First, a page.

Joseph Hardin Mujoresearch.org Ontario College of Art and Design. Open Scholarship in the Early 21st Century. Open Scholarship. Ian talked about a number of “Open” efforts Open Source Software like Sakai Open Access to scholarly work Open Data to improve scientific processes
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Ian talked about a number of “Open” efforts
Open Source Software like Sakai
Open Access to scholarly work
Open Data to improve scientific processes
Open CourseWare and Open Educational Resources
Open CourseWare and Open Educational Resources
Recent research on OCW/OER among faculty and students
The recent interest in Open Teaching in the form of MOOCs
How OER and MOOCs build on each other
How a commitment to Open Initiatives can become part of education's Core Business, and can move us forward in the coming years
An ongoing series of studies looking at what faculty and students think about OCW/OER and whether or not they plan to use or contribute
Do they see some aspects of OCW as valuable?
Would they use OCW?
Would faculty contribute their own course materials to a local OCW site?
55% to 92% would use Open CourseWare in their class materials
72% to 87% of students would use OCW materials in their studies.
45% to 86% would contribute their course materials to local OCW site.
Younger faculty more willing
To Publish OCW
More Time as Faculty
Statistically significant, increasingly positive correlation between familiarity and intention to contribute for Tenure-track, Clinical, Lecturer faculty (older instructors)
The more faculty know about OCW/OER the more interest in it they have, and the more willing they are to participate.
We will see this in Open Teaching/MOOCs also.
Now, what about Open Teaching, and how does OCW/OER relate to MOOC creation?
First, How is a MOOC different from traditional Distance Education?
Graphic: John Seely Brown
Graphic: John Seely Brown
When you think about the emergence of social tools or media or applications, you are seeing the power of Person To Person (P2P) methods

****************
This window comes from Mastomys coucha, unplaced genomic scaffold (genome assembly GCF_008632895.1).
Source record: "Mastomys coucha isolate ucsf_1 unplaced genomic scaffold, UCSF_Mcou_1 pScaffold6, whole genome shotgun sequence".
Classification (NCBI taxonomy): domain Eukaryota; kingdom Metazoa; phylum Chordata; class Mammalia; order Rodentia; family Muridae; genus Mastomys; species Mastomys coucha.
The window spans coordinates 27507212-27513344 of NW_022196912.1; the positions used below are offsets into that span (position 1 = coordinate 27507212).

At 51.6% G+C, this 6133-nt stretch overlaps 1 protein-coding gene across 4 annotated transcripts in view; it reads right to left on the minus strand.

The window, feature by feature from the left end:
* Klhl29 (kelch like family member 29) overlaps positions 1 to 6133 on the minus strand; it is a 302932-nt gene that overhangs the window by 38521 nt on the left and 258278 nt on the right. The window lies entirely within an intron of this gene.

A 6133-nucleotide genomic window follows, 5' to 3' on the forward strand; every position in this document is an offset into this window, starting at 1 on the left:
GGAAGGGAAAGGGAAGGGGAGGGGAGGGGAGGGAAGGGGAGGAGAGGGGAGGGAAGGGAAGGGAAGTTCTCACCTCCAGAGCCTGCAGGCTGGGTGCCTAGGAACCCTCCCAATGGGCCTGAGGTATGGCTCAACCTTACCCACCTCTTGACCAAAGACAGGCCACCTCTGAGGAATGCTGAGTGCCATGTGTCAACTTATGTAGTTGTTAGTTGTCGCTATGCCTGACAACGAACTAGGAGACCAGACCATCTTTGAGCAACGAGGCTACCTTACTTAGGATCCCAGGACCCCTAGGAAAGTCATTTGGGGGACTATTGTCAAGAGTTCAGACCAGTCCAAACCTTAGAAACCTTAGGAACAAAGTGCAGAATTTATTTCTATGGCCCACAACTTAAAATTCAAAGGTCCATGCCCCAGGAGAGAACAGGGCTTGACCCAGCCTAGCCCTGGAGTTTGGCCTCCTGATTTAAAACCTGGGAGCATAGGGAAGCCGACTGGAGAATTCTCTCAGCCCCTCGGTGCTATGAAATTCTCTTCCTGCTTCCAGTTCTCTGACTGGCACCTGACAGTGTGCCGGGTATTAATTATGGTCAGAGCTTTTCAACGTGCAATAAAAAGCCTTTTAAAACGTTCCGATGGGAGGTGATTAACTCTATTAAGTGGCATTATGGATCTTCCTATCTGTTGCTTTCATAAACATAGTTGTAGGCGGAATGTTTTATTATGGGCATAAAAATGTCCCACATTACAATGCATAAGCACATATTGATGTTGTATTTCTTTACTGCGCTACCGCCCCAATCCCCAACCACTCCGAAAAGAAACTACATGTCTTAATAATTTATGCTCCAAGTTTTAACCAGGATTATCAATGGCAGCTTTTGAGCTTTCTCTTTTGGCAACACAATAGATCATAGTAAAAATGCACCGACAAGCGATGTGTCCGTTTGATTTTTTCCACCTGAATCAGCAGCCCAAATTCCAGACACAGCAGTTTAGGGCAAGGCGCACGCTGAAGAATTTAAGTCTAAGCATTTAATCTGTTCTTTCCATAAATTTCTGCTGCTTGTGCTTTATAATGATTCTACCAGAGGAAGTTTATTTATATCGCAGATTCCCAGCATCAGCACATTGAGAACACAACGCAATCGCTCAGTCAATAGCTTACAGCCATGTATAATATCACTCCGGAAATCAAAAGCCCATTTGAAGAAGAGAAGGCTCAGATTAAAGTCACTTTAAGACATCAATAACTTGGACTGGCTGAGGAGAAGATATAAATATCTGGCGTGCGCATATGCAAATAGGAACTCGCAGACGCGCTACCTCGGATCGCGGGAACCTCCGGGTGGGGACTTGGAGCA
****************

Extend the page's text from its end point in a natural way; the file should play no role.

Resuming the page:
Finding each other... one of the powers of the net
Then working with, helping, learning from, impressing, motivating each other
Think of what makes FaceBook, or WikiPedia work – finding a group of people with similar interests, and letting/helping them participate
Students learn by interacting with other students
“the discussion lists were the most important part of the experience” - (Johns Hopkins MOOC teacher)
“The ones I have study groups with people, those are the ones I finish,”(MOOC student)
We've always known that students teach each other – study groups, recitations
“Even more remarkable were the 270 self-directed teams that formed to work on their course projects and share ideas.” (Stanford MOOC)
In a MOOC you can always find someone to help you over a learning hurdle – P2P learning
Where before you had 10-50 possible partner participants,
now you have 500-5,000-10,000
Building the culture for one prepares the ground for the other.
John Seely Brown
Participating in Open activities can change faculty minds – we saw this in OCW, so it is with MOOCs
By the time his six-week course was over, the Princeton professor had changed his mind about what online education could do. Mr. Sedgewick now classifies himself as "very enthusiastic" about virtual teaching, and believes that soon "every person's education will have a significant online component."